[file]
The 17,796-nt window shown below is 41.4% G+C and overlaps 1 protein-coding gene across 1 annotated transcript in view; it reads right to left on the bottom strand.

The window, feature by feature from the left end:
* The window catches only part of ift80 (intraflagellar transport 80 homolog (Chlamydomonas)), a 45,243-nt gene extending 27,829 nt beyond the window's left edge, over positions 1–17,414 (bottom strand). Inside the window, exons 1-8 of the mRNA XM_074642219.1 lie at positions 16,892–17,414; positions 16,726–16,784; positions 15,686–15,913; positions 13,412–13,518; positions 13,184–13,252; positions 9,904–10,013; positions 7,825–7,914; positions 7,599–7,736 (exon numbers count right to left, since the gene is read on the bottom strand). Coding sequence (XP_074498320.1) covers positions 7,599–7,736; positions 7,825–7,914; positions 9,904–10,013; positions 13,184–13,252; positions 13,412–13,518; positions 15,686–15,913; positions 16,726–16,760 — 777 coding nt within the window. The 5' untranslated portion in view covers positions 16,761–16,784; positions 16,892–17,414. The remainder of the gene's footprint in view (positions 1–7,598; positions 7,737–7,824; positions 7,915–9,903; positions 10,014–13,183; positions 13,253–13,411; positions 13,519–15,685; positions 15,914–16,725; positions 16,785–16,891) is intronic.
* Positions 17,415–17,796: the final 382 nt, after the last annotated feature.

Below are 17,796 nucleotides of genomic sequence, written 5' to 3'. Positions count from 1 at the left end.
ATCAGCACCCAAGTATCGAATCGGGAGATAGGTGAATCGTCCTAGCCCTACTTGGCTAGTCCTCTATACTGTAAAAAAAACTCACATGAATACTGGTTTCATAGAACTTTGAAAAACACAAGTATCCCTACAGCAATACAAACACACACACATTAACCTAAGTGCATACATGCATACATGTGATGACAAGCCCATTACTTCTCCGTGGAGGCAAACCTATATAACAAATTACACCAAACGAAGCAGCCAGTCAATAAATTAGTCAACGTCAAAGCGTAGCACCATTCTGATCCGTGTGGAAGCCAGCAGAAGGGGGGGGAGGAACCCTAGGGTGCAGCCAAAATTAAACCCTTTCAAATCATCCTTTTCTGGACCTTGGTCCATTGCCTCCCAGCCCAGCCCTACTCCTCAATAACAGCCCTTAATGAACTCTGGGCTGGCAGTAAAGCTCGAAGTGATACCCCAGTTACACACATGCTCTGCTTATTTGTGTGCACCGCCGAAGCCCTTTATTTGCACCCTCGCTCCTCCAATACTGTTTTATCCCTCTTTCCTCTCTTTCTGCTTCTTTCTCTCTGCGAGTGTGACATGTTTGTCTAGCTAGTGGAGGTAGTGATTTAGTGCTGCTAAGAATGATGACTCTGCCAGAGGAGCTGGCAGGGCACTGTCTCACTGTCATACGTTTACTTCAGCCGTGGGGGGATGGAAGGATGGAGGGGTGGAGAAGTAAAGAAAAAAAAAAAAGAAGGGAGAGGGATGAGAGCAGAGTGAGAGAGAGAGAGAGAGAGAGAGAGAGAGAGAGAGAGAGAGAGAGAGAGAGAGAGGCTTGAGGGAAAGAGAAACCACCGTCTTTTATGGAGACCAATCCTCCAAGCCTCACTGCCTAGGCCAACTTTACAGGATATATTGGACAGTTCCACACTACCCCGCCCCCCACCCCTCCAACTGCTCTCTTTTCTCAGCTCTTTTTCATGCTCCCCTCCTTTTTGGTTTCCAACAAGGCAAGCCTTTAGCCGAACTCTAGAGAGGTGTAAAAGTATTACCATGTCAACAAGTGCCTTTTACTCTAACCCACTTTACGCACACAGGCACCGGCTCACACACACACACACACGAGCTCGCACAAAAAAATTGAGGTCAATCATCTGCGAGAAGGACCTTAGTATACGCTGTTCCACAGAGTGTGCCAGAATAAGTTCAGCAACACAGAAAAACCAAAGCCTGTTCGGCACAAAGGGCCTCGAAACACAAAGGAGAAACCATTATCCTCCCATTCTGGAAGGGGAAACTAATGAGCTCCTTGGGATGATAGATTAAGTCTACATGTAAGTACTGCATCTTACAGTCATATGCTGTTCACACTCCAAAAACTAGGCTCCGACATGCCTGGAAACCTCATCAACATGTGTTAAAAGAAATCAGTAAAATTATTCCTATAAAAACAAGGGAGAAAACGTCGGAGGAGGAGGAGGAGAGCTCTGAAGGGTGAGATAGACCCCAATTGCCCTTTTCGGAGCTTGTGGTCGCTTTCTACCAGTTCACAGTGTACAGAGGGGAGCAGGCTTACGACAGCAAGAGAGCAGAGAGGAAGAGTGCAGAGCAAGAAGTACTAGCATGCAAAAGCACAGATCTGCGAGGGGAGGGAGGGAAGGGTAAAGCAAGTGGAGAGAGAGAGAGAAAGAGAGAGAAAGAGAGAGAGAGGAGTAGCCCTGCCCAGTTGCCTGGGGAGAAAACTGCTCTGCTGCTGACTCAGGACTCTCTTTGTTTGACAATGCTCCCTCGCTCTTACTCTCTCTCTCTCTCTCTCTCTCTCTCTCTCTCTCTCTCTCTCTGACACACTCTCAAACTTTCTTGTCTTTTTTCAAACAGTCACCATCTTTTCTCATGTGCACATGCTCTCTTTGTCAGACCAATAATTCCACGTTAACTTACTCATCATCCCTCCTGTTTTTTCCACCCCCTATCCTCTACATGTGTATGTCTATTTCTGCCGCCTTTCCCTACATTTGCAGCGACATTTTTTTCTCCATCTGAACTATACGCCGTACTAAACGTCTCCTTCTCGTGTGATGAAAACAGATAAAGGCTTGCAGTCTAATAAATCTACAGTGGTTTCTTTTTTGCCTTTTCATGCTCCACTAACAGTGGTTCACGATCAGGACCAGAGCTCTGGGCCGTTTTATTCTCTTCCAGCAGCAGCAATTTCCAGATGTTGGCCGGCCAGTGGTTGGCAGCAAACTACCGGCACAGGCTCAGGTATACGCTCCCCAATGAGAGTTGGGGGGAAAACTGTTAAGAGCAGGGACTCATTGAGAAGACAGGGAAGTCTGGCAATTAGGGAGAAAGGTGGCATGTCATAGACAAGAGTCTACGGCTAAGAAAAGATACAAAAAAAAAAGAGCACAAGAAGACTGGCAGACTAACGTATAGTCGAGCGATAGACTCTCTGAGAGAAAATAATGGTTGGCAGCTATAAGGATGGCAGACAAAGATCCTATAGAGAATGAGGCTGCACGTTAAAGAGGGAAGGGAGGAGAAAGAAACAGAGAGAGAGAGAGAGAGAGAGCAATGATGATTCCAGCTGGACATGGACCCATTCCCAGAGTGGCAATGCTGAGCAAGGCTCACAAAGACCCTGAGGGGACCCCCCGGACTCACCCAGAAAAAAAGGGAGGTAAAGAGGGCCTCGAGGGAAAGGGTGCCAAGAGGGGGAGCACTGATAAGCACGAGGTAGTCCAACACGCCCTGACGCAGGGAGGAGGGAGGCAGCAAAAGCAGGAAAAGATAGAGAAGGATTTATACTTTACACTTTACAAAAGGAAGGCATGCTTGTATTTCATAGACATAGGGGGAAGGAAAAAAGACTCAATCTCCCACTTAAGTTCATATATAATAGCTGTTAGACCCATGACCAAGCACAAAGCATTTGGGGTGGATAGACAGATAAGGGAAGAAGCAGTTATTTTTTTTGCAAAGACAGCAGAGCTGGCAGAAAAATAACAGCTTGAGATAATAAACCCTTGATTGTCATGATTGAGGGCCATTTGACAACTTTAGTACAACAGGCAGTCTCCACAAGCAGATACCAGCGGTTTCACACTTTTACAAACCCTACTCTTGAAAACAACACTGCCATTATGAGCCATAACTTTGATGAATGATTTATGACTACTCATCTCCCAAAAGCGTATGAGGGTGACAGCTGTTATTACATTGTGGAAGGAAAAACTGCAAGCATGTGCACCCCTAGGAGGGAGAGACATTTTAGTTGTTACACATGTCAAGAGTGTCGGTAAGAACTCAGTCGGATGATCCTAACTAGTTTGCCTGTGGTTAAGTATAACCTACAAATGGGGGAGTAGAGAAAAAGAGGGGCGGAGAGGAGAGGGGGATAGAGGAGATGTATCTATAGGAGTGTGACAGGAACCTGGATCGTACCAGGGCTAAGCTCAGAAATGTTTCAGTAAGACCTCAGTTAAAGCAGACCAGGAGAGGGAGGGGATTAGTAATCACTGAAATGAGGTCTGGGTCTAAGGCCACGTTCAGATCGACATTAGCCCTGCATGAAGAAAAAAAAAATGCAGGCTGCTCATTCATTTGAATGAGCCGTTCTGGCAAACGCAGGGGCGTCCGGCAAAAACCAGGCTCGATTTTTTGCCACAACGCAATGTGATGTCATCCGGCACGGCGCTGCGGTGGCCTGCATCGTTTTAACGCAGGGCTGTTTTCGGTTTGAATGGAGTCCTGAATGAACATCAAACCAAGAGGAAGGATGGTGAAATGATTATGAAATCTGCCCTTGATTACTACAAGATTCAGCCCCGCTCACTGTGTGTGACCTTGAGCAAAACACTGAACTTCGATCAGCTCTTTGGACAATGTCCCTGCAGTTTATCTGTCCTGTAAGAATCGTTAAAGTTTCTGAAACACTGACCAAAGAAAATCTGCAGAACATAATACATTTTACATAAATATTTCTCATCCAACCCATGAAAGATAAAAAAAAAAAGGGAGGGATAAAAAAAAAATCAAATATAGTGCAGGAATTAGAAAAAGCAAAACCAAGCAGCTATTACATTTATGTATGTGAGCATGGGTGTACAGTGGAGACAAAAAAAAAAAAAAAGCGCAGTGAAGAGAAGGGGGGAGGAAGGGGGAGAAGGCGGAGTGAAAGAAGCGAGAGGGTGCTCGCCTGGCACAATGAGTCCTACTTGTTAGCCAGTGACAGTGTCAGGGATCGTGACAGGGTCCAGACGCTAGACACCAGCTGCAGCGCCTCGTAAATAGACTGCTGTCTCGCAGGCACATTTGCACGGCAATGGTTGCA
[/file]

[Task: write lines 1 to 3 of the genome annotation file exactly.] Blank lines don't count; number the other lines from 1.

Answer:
The 17,796-nt window shown below is 41.4% G+C and overlaps 1 protein-coding gene across 1 annotated transcript in view; it reads right to left on the bottom strand.

The window, feature by feature from the left end:
* The window catches only part of ift80 (intraflagellar transport 80 homolog (Chlamydomonas)), a 45,243-nt gene extending 27,829 nt beyond the window's left edge, over positions 1–17,414 (bottom strand). Inside the window, exons 1-8 of the mRNA XM_074642219.1 lie at positions 16,892–17,414; positions 16,726–16,784; positions 15,686–15,913; positions 13,412–13,518; positions 13,184–13,252; positions 9,904–10,013; positions 7,825–7,914; positions 7,599–7,736 (exon numbers count right to left, since the gene is read on the bottom strand). Coding sequence (XP_074498320.1) covers positions 7,599–7,736; positions 7,825–7,914; positions 9,904–10,013; positions 13,184–13,252; positions 13,412–13,518; positions 15,686–15,913; positions 16,726–16,760 — 777 coding nt within the window. The 5' untranslated portion in view covers positions 16,761–16,784; positions 16,892–17,414. The remainder of the gene's footprint in view (positions 1–7,598; positions 7,737–7,824; positions 7,915–9,903; positions 10,014–13,183; positions 13,253–13,411; positions 13,519–15,685; positions 15,914–16,725; positions 16,785–16,891) is intronic.